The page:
Monday, October 13, 2008

Battle of Freiberg Pictures & Report

The glorious charge of the Prussian Garde du Corps into the French Royal Deux Ponts regiment. Front Rank French and Elite Miniatures Prussian cavalry.

Note: click on all the pictures to enlarge the view.

On Saturday October 11, 2008 I hosted my third annual Old School Wargaming Big Battalion Game at the Marriott Lincolnshire Resort in Lincolnshire, Illinois. The game featured a Seven Years War battle between the French & Austrians against the Prussians, using largely 28mm and 30mm figures. The battle was fought across two tables measuring 6 feet wide by 30 feet long, each. The tables were set up parallel to one another with a 6 foot aisle in between the tables. The aisle did not exist for wargaming purposes. See picture below:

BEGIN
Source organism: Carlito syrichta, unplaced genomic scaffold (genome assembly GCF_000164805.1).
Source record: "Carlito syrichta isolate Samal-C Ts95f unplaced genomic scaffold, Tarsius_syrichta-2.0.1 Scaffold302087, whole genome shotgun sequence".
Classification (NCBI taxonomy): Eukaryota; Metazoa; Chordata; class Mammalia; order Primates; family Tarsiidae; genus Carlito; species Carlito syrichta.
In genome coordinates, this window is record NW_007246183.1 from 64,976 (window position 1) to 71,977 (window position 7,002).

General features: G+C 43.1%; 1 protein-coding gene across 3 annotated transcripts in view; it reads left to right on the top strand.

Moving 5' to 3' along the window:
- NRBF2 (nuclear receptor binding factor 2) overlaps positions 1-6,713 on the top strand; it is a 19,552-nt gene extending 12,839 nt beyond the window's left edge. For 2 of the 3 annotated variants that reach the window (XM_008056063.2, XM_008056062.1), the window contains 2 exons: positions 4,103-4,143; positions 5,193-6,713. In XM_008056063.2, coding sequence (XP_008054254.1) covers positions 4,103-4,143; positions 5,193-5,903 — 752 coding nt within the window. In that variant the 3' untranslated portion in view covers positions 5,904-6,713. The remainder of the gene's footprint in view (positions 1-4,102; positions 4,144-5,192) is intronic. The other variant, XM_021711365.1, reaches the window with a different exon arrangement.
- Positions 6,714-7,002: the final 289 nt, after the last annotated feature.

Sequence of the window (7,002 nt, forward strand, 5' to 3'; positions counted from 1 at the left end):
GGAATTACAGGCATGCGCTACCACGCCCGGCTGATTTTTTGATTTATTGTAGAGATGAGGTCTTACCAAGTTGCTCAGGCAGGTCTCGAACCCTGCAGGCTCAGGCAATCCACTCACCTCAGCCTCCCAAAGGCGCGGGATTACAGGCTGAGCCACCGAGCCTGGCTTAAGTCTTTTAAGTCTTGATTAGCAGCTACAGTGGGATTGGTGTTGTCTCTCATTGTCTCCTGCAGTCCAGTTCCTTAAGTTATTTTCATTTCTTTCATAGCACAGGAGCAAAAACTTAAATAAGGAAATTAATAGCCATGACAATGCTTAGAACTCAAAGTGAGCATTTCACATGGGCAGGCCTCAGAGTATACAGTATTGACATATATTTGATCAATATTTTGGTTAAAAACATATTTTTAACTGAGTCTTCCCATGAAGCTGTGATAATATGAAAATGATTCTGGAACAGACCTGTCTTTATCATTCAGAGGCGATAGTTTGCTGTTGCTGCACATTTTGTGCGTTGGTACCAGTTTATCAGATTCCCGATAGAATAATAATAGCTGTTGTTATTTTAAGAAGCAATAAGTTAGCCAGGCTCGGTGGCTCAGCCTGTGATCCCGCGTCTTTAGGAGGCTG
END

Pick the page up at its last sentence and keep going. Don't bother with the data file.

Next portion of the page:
Each side had approximately 1200 infantry and 400 cavalry along with 90 pounds of artillery per side. The scenario was based on the ACW action at Gettysburg, featuring Longstreet's attack on the Round Tops, Devils Den and Peach Orchard - only disguised as a SYW scenario. As you look at the many pictures of the terrain, the similarities will become apparent. In place of the Peach Orchard, I placed some high ground in front of the French lines and replaced the orchard with a village that I called Remstadt. I allowed the French the choice of deploying on their back table edge or as far forward as high ground around Remstadt. Much like General Sickles chose to do, so too did the French deploy as far forward as allowed by the game judge.

The Devils Den terrain was replaced by the Zimmerwald, a light forest that covered a small hillock, while Little Round Top was replaced by the village of Leopoldau.